Thousands of seniors lack access to lifesaving organs, despite survival benefit
Thousands more American senior citizens with kidney disease are good candidates for transplants and could get them if physicians would get past outdated medical biases and put them on transplant waiting lists, according to a new study by Johns Hopkins researchers.
The Hopkins investigators estimate that between 1999 and 2006, roughly 9,000 adults over 65 would have been "excellent" transplant candidates and approximately 40,000 more older adults would have been "good" candidates for new kidneys. None, however, were given the chance.
"Doctors routinely believe and tell older people they are not good candidates for kidney transplant, but many of them are if they are carefully selected and if factors that really predict outcomes are fully accounted for," says transplant surgeon Dorry L. Segev, M.D., Ph.D., an associate professor of surgery at the Johns Hopkins University School of Medicine and leader of the study being published in the January issue of the Journal of the American Geriatric Society. "Many older adults can enjoy excellent transplant outcomes in this day and age," he says, and should "be given consideration for this lifesaving treatment."
Those ages 65 and older make up over one-half of people with end-stage renal disease in the United States, and appropriately selected patients in this age group will live longer if they get new kidneys as opposed to remaining on dialysis, Segev says. The trouble is, he adds, that very few older adults are even put on transplant waiting lists. In 2007, only 10.4 percent of dialysis patients between the ages of 65 and 74 were on waiting lists, compared to 33.5 percent of 18- to 44-year-old dialysis patients and 21.9 percent of 45- to 64-year-old dialysis patients.
Segev cautions that some older kidney disease patients are indeed poor transplant prospects, because they have other age-related health problems. But he says his team's new findings, in addition to other recent research, show that new organs can greatly improve survival even in this age group.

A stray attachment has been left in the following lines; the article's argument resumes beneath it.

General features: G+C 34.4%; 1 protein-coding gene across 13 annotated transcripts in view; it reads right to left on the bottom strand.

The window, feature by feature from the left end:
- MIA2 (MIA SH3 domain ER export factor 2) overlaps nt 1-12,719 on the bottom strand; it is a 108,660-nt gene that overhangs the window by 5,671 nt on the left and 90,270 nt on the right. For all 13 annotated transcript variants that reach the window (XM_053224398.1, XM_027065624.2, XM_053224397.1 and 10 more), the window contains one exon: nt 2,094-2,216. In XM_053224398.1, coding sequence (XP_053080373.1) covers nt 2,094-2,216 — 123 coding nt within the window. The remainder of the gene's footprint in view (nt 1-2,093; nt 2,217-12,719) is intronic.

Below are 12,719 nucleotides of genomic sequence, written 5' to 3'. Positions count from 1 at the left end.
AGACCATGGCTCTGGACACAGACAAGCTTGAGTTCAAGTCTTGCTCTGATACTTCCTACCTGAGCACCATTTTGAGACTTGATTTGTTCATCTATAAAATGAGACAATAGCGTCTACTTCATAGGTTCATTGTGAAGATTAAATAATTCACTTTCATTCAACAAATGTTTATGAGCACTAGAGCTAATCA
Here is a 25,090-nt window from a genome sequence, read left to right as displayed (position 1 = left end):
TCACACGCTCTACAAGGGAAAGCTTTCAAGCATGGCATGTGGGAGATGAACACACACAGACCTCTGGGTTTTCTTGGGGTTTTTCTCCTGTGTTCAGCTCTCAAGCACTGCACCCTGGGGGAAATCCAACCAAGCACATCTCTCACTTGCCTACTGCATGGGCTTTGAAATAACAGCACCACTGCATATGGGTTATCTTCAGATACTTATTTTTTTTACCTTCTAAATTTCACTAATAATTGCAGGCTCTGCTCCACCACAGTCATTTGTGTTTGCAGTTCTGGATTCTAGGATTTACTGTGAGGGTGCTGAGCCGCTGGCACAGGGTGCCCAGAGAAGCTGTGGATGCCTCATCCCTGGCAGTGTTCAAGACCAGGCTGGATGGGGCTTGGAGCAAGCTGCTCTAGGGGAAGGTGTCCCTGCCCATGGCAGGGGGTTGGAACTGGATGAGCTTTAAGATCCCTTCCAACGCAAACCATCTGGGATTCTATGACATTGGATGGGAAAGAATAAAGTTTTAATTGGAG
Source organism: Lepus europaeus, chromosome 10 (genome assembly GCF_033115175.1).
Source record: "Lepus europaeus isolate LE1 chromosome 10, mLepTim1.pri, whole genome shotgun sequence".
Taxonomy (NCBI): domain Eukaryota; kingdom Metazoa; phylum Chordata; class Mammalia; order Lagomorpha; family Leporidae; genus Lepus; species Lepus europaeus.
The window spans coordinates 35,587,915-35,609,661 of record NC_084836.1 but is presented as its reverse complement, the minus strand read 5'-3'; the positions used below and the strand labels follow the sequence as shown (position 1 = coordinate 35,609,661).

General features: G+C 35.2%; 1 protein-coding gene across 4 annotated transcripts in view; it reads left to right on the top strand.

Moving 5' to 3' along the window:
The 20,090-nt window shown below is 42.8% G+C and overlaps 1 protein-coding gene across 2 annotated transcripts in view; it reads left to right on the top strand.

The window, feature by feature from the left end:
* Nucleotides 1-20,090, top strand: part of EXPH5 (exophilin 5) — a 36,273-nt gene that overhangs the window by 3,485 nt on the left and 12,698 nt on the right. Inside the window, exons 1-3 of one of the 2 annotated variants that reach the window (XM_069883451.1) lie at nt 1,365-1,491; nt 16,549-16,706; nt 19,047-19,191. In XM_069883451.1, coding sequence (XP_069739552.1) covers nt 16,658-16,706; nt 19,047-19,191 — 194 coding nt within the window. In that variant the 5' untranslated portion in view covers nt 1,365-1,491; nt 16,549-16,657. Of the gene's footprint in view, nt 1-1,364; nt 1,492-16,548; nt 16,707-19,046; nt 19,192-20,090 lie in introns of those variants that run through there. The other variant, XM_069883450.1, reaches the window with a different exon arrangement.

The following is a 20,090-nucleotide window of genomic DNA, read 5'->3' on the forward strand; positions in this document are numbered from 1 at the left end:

Segev and his team constructed a statistical model for predicting how well older adults would be expected to do after kidney transplantation by taking into account age, smoking, diabetes and 16 other health-related variables. Using those data to define an "excellent" candidate, the information was then applied to every person 65 and older on dialysis during the seven-year study period. The researchers also determined whether these candidates were already on the waiting list.
"We have this regressive attitude toward transplantation in older adults," Segev says, "one based on historical poor outcomes in older patients, which no longer hold up. Anyone who can benefit from kidney transplantation should at least be given a chance. They should at least be put on the list."
Segev says he knows there is a shortage of kidneys and some will question whether scarce organs would be put to better use in younger patients. But Segev's study predicts that more than 10 percent of older patients would get kidneys from living relatives or friends, which would have little impact on the nationwide shortage of deceased donor kidneys. But finding a living donor first requires referral for transplantation.
"By not referring older adults for transplant, we're not just denying them a chance at a kidney from a deceased donor, but we're potentially denying them a kidney from a live donor," he adds.
According to research by Segev and his team published last year in the Journal of the American Medical Association, live kidney donation is very safe for both donor and recipient, and more older adults are donating their kidneys to relatives. Other research done by Segev has shown that older kidney transplant recipients do well with kidneys from older donors, organs that are otherwise be rejected for use in younger patients.